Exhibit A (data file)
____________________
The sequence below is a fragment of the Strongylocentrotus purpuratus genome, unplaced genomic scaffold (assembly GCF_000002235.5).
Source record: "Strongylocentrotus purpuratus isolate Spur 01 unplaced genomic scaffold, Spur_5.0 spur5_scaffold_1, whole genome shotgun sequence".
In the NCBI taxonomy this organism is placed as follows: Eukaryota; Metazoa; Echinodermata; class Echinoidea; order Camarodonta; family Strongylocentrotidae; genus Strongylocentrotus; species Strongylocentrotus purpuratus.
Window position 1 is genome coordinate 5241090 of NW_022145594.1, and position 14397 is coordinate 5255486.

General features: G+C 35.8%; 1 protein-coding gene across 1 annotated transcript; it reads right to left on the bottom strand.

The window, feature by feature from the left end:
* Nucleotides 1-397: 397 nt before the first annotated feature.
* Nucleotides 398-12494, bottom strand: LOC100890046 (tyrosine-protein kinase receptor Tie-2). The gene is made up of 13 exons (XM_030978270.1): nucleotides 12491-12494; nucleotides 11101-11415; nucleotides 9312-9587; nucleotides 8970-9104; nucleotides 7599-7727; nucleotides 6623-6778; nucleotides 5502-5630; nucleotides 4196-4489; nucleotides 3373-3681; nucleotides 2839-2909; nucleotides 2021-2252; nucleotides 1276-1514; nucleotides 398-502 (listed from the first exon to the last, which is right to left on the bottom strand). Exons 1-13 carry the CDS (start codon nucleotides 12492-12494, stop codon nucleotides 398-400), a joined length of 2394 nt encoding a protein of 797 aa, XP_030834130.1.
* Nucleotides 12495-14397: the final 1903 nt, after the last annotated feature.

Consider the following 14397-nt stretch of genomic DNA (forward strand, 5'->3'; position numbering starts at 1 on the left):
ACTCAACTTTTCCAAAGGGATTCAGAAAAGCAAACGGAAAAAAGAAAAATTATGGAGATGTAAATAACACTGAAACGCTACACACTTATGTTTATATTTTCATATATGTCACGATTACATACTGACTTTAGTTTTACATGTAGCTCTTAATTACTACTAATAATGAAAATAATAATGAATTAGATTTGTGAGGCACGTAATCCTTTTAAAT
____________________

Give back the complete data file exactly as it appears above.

The sequence below is a fragment of the Strongylocentrotus purpuratus genome, unplaced genomic scaffold (assembly GCF_000002235.5).
Source record: "Strongylocentrotus purpuratus isolate Spur 01 unplaced genomic scaffold, Spur_5.0 spur5_scaffold_1, whole genome shotgun sequence".
In the NCBI taxonomy this organism is placed as follows: Eukaryota; Metazoa; Echinodermata; class Echinoidea; order Camarodonta; family Strongylocentrotidae; genus Strongylocentrotus; species Strongylocentrotus purpuratus.
Window position 1 is genome coordinate 5241090 of NW_022145594.1, and position 14397 is coordinate 5255486.

General features: G+C 35.8%; 1 protein-coding gene across 1 annotated transcript; it reads right to left on the bottom strand.

The window, feature by feature from the left end:
* Nucleotides 1-397: 397 nt before the first annotated feature.
* Nucleotides 398-12494, bottom strand: LOC100890046 (tyrosine-protein kinase receptor Tie-2). The gene is made up of 13 exons (XM_030978270.1): nucleotides 12491-12494; nucleotides 11101-11415; nucleotides 9312-9587; nucleotides 8970-9104; nucleotides 7599-7727; nucleotides 6623-6778; nucleotides 5502-5630; nucleotides 4196-4489; nucleotides 3373-3681; nucleotides 2839-2909; nucleotides 2021-2252; nucleotides 1276-1514; nucleotides 398-502 (listed from the first exon to the last, which is right to left on the bottom strand). Exons 1-13 carry the CDS (start codon nucleotides 12492-12494, stop codon nucleotides 398-400), a joined length of 2394 nt encoding a protein of 797 aa, XP_030834130.1.
* Nucleotides 12495-14397: the final 1903 nt, after the last annotated feature.

Consider the following 14397-nt stretch of genomic DNA (forward strand, 5'->3'; position numbering starts at 1 on the left):
ACTCAACTTTTCCAAAGGGATTCAGAAAAGCAAACGGAAAAAAGAAAAATTATGGAGATGTAAATAACACTGAAACGCTACACACTTATGTTTATATTTTCATATATGTCACGATTACATACTGACTTTAGTTTTACATGTAGCTCTTAATTACTACTAATAATGAAAATAATAATGAATTAGATTTGTGAGGCACGTAATCCTTTTAAAT